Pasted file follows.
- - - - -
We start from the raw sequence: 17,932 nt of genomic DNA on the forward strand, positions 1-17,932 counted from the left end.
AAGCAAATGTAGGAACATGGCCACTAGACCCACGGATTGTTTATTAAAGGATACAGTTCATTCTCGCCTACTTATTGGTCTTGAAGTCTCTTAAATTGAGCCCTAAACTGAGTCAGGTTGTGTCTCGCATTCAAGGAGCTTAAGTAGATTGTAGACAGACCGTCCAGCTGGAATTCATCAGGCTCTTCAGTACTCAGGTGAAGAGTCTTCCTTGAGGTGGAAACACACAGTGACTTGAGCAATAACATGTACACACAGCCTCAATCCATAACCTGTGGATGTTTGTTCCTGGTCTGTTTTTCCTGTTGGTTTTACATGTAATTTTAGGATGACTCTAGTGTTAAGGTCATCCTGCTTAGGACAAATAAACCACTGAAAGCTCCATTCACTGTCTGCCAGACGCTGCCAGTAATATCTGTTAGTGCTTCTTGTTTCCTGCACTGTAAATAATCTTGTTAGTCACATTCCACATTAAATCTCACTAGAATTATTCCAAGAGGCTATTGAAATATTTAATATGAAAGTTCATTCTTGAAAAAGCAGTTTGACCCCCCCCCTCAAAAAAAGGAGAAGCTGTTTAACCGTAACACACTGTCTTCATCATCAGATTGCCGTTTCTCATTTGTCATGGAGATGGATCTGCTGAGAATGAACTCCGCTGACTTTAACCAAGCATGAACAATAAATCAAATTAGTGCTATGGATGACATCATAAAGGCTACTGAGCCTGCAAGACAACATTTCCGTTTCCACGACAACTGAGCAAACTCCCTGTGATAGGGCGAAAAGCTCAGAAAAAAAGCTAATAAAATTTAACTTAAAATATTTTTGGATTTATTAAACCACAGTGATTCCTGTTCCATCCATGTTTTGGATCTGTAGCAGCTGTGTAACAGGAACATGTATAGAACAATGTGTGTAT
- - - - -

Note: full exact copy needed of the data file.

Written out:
We start from the raw sequence: 17,932 nt of genomic DNA on the forward strand, positions 1-17,932 counted from the left end.
AAGCAAATGTAGGAACATGGCCACTAGACCCACGGATTGTTTATTAAAGGATACAGTTCATTCTCGCCTACTTATTGGTCTTGAAGTCTCTTAAATTGAGCCCTAAACTGAGTCAGGTTGTGTCTCGCATTCAAGGAGCTTAAGTAGATTGTAGACAGACCGTCCAGCTGGAATTCATCAGGCTCTTCAGTACTCAGGTGAAGAGTCTTCCTTGAGGTGGAAACACACAGTGACTTGAGCAATAACATGTACACACAGCCTCAATCCATAACCTGTGGATGTTTGTTCCTGGTCTGTTTTTCCTGTTGGTTTTACATGTAATTTTAGGATGACTCTAGTGTTAAGGTCATCCTGCTTAGGACAAATAAACCACTGAAAGCTCCATTCACTGTCTGCCAGACGCTGCCAGTAATATCTGTTAGTGCTTCTTGTTTCCTGCACTGTAAATAATCTTGTTAGTCACATTCCACATTAAATCTCACTAGAATTATTCCAAGAGGCTATTGAAATATTTAATATGAAAGTTCATTCTTGAAAAAGCAGTTTGACCCCCCCCCTCAAAAAAAGGAGAAGCTGTTTAACCGTAACACACTGTCTTCATCATCAGATTGCCGTTTCTCATTTGTCATGGAGATGGATCTGCTGAGAATGAACTCCGCTGACTTTAACCAAGCATGAACAATAAATCAAATTAGTGCTATGGATGACATCATAAAGGCTACTGAGCCTGCAAGACAACATTTCCGTTTCCACGACAACTGAGCAAACTCCCTGTGATAGGGCGAAAAGCTCAGAAAAAAAGCTAATAAAATTTAACTTAAAATATTTTTGGATTTATTAAACCACAGTGATTCCTGTTCCATCCATGTTTTGGATCTGTAGCAGCTGTGTAACAGGAACATGTATAGAACAATGTGTGTAT